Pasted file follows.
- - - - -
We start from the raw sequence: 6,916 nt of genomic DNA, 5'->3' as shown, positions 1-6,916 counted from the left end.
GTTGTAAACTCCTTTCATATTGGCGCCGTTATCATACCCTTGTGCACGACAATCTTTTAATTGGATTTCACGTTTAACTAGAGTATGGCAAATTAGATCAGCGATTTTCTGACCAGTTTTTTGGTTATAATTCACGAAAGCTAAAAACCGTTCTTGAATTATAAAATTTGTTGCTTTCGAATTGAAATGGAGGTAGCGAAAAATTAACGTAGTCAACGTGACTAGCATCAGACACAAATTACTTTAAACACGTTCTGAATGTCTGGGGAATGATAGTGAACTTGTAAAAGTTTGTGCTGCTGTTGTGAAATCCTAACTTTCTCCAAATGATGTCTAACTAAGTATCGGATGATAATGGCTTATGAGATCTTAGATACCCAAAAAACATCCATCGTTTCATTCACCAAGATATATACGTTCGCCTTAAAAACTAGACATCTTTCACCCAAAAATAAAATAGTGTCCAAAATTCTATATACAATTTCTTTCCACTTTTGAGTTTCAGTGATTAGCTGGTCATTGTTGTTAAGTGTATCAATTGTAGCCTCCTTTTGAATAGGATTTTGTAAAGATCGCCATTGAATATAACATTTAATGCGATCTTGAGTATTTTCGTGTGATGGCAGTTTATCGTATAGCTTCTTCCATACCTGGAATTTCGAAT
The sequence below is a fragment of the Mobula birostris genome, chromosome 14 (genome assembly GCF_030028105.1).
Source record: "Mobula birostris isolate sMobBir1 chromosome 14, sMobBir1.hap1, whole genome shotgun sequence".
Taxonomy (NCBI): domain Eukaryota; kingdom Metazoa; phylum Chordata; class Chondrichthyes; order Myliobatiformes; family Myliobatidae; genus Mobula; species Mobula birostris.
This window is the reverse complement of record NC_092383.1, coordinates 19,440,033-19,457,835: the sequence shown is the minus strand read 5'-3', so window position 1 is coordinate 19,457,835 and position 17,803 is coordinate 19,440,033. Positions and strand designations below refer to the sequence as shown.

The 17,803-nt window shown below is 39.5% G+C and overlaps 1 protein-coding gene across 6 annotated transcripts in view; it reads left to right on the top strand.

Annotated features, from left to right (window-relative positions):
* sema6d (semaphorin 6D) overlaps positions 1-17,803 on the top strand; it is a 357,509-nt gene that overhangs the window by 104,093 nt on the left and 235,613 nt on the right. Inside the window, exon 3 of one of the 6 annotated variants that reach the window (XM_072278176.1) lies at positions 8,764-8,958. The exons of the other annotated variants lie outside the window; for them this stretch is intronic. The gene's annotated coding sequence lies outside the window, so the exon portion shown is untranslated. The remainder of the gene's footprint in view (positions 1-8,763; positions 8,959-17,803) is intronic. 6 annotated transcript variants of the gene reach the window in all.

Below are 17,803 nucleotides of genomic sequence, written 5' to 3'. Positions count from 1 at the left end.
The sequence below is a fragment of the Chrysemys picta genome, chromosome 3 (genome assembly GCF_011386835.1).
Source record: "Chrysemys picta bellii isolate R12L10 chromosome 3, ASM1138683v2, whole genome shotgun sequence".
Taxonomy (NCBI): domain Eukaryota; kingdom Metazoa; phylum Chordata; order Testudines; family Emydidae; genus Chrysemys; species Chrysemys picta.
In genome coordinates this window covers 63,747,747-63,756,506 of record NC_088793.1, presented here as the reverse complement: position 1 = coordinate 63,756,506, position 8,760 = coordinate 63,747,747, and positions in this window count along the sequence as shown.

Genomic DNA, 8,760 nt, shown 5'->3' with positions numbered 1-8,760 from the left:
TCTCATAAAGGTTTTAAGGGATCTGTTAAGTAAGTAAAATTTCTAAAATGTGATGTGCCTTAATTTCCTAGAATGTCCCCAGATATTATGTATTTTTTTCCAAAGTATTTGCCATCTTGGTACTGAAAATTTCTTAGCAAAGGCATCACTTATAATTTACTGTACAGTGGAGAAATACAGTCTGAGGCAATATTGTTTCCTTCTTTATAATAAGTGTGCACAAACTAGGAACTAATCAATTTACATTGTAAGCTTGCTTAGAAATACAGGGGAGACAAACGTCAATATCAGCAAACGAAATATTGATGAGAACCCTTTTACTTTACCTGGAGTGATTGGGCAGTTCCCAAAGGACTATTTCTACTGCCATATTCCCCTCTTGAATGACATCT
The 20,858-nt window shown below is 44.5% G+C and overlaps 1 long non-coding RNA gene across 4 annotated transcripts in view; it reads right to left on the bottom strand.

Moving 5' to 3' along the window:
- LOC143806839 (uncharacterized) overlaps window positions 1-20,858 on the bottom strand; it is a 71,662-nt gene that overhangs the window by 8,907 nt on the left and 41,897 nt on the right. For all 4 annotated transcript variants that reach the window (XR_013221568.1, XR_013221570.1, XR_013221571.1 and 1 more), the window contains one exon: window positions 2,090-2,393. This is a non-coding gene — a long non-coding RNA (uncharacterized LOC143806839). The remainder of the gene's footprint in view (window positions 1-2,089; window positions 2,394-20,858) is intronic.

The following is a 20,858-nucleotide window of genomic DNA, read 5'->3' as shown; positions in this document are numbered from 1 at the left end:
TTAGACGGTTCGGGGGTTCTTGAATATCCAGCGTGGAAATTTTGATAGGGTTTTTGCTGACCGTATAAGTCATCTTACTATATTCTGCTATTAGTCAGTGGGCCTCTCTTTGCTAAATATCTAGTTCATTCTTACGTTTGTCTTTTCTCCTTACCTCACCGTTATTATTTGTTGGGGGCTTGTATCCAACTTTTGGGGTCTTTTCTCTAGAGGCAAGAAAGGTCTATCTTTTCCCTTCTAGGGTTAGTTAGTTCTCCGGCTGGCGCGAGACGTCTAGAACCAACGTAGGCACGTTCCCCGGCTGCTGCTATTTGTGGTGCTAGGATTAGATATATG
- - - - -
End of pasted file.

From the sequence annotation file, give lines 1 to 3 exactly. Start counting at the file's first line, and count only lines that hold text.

We start from the raw sequence: 6,916 nt of genomic DNA, 5'->3' as shown, positions 1-6,916 counted from the left end.
GTTGTAAACTCCTTTCATATTGGCGCCGTTATCATACCCTTGTGCACGACAATCTTTTAATTGGATTTCACGTTTAACTAGAGTATGGCAAATTAGATCAGCGATTTTCTGACCAGTTTTTTGGTTATAATTCACGAAAGCTAAAAACCGTTCTTGAATTATAAAATTTGTTGCTTTCGAATTGAAATGGAGGTAGCGAAAAATTAACGTAGTCAACGTGACTAGCATCAGACACAAATTACTTTAAACACGTTCTGAATGTCTGGGGAATGATAGTGAACTTGTAAAAGTTTGTGCTGCTGTTGTGAAATCCTAACTTTCTCCAAATGATGTCTAACTAAGTATCGGATGATAATGGCTTATGAGATCTTAGATACCCAAAAAACATCCATCGTTTCATTCACCAAGATATATACGTTCGCCTTAAAAACTAGACATCTTTCACCCAAAAATAAAATAGTGTCCAAAATTCTATATACAATTTCTTTCCACTTTTGAGTTTCAGTGATTAGCTGGTCATTGTTGTTAAGTGTATCAATTGTAGCCTCCTTTTGAATAGGATTTTGTAAAGATCGCCATTGAATATAACATTTAATGCGATCTTGAGTATTTTCGTGTGATGGCAGTTTATCGTATAGCTTCTTCCATACCTGGAATTTCGAAT
The sequence below is a fragment of the Mobula birostris genome, chromosome 14 (genome assembly GCF_030028105.1).